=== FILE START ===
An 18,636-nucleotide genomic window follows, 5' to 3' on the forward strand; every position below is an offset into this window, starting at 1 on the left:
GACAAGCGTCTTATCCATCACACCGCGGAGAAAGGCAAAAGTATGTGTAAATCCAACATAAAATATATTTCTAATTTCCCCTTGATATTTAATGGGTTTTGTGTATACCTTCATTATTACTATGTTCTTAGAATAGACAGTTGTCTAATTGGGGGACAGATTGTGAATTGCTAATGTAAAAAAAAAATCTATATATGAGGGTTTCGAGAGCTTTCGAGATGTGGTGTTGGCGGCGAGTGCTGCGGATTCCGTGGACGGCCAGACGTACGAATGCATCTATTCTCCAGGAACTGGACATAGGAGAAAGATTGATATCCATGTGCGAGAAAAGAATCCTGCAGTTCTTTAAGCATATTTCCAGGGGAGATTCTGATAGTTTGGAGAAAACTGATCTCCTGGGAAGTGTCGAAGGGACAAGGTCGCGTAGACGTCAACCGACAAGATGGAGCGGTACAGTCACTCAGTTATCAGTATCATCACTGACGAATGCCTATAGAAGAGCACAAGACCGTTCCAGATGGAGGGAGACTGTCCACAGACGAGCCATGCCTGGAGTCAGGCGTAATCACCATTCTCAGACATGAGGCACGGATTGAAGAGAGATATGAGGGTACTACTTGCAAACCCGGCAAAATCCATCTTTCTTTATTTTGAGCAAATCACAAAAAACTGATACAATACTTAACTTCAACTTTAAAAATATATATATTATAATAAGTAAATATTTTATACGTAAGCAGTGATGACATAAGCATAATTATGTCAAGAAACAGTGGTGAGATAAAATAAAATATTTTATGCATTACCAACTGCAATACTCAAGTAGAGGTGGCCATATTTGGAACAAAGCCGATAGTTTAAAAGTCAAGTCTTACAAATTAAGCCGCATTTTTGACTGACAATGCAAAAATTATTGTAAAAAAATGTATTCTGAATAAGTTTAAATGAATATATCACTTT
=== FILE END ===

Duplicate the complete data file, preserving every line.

An 18,636-nucleotide genomic window follows, 5' to 3' on the forward strand; every position below is an offset into this window, starting at 1 on the left:
GACAAGCGTCTTATCCATCACACCGCGGAGAAAGGCAAAAGTATGTGTAAATCCAACATAAAATATATTTCTAATTTCCCCTTGATATTTAATGGGTTTTGTGTATACCTTCATTATTACTATGTTCTTAGAATAGACAGTTGTCTAATTGGGGGACAGATTGTGAATTGCTAATGTAAAAAAAAAATCTATATATGAGGGTTTCGAGAGCTTTCGAGATGTGGTGTTGGCGGCGAGTGCTGCGGATTCCGTGGACGGCCAGACGTACGAATGCATCTATTCTCCAGGAACTGGACATAGGAGAAAGATTGATATCCATGTGCGAGAAAAGAATCCTGCAGTTCTTTAAGCATATTTCCAGGGGAGATTCTGATAGTTTGGAGAAAACTGATCTCCTGGGAAGTGTCGAAGGGACAAGGTCGCGTAGACGTCAACCGACAAGATGGAGCGGTACAGTCACTCAGTTATCAGTATCATCACTGACGAATGCCTATAGAAGAGCACAAGACCGTTCCAGATGGAGGGAGACTGTCCACAGACGAGCCATGCCTGGAGTCAGGCGTAATCACCATTCTCAGACATGAGGCACGGATTGAAGAGAGATATGAGGGTACTACTTGCAAACCCGGCAAAATCCATCTTTCTTTATTTTGAGCAAATCACAAAAAACTGATACAATACTTAACTTCAACTTTAAAAATATATATATTATAATAAGTAAATATTTTATACGTAAGCAGTGATGACATAAGCATAATTATGTCAAGAAACAGTGGTGAGATAAAATAAAATATTTTATGCATTACCAACTGCAATACTCAAGTAGAGGTGGCCATATTTGGAACAAAGCCGATAGTTTAAAAGTCAAGTCTTACAAATTAAGCCGCATTTTTGACTGACAATGCAAAAATTATTGTAAAAAAATGTATTCTGAATAAGTTTAAATGAATATATCACTTT